UK lobby group Forum of Private Business (FPB) is declaring the U-turn a victory, but warns the practice of ‘grossly unfair trading terms’ continues to plague small businesses.
It pledges to continue pressing businesses to ensure they support small and medium sized enterprises (SMEs) in their supply chains.
In January the FPB blew the whistle on a new procurement process from Diageo, which was supposed to come into effect on February 1. A letter to suppliers explained it would increase the time it takes to make payments, from 60 days to 90 days.
But the FPB says the practice would have been ‘hugely damaging’ for small businesses, for whom cash flow is particularly important.
Diageo on ‘the importance of SMEs to the sustainability of our business’
Diageo had been under pressure from the FPB, businesses, and politicians over the increased payment terms. It has now backed down and announced that it will commit to a maximum 60 day term for SMEs in the UK.
“Diageo values its long term and collaborative relationships with its suppliers,” Diageo said in a statement sent to BeverageDaily.com
“We want to clarify that our standard supplier payment terms have not changed and no supplier would be required to move to longer payment terms in order to secure future business.
"We continue to take an open and flexible approach when reaching agreements with suppliers and tenders based on existing terms will continue to be accepted.
“We fully recognise the importance of SMEs to the UK economy and to the sustainability of our own business and therefore we will commit to a maximum 60 day term for SMEs in the UK.”
‘Petrified’ small businesses
The FPB had already included Diageo in its 2009 ‘Hall of Shame’ for increasing payment terms from 30 to 60 days.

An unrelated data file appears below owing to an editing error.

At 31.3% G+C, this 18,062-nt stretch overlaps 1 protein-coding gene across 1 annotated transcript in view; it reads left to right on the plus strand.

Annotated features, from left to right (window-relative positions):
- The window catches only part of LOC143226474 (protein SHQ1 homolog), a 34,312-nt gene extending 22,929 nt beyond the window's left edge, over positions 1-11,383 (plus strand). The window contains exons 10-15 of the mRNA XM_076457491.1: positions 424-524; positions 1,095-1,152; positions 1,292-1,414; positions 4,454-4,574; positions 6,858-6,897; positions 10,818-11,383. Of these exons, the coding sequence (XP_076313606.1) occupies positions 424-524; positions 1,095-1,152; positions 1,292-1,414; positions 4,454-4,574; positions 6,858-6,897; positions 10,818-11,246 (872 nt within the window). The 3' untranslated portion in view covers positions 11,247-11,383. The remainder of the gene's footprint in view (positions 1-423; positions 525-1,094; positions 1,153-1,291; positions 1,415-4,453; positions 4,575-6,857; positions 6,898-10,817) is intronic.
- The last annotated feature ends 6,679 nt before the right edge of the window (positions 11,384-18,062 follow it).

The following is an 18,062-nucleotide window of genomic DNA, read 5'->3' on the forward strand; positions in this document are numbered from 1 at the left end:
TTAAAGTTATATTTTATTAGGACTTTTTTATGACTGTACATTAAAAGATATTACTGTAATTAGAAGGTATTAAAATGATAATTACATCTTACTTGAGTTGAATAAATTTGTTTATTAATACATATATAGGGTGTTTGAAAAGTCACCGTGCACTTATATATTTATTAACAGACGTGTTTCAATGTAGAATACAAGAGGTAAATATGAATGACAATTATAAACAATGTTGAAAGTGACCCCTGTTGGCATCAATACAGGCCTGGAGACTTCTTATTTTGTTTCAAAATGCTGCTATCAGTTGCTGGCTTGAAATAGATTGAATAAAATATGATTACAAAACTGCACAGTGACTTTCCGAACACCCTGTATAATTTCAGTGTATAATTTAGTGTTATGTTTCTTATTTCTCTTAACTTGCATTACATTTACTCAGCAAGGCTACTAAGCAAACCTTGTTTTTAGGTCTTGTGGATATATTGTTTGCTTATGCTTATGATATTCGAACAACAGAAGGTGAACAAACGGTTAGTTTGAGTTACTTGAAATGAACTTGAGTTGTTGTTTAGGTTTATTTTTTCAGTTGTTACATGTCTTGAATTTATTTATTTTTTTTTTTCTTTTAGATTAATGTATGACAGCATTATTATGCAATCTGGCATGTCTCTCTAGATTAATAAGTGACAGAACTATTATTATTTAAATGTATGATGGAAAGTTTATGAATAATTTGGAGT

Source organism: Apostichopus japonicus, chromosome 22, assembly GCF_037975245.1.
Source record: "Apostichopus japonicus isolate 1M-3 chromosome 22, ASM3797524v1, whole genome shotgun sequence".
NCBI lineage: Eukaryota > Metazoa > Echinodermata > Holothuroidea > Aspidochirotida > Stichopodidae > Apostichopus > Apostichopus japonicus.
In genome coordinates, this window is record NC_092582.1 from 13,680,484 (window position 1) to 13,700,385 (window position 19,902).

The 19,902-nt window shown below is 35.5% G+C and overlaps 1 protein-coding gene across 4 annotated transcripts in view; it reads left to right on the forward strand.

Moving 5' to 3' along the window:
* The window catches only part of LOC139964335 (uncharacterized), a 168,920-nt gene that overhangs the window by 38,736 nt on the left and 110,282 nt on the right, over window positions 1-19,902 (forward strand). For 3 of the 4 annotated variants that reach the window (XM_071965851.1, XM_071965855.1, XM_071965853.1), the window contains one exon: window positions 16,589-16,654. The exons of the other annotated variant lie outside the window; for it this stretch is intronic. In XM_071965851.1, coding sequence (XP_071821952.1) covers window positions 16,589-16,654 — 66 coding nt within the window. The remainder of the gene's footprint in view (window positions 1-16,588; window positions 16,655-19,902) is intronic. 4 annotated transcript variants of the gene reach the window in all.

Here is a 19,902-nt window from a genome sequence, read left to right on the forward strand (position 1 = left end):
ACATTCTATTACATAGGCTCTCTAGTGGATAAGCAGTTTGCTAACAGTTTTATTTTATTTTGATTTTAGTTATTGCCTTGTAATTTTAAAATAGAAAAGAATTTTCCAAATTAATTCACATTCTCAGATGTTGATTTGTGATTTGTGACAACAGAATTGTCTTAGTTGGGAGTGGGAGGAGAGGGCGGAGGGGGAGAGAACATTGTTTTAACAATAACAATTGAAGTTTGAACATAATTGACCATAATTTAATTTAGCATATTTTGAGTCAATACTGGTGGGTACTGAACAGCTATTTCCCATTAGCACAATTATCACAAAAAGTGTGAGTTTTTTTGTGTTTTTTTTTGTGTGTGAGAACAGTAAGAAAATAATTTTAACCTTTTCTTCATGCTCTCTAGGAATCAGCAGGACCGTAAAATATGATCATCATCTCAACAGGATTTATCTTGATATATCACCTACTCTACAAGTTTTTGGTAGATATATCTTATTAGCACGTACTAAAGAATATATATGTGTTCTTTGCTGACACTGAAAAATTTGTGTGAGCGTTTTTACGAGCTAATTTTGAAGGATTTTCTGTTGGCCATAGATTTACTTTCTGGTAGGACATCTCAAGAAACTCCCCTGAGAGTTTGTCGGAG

It also gestured to the UK’s Prompt Payment Code – an initiative administered by the Chartered Institute of Credit Management (CICM) on behalf of the UK Department of Business, Innovation and Skills. This code, which encourages good practice, was signed by Diageo.
Phil Orford, chief executive of FPB, said smaller suppliers were often ‘petrified’ of challenging practices for fear of being delisted as a result.
"Diageo's decision to retract its letter extending payment terms from 60 to 90 days is welcome and a victory for common sense, the small business lobby and for the strength of the new prompt payment code,” he said.
“However, the practice of implementing grossly unfair trading terms is a growing trend amongst some of the UK’s most well-known companies which risks breaking the backbone of the economy – small business.
“Following our success in challenging Diageo we will be pressing other large business to follow suit in supporting rather than undermining their supply chains and in doing so, give their suppliers the cash-flow breathing space needed to help them grow."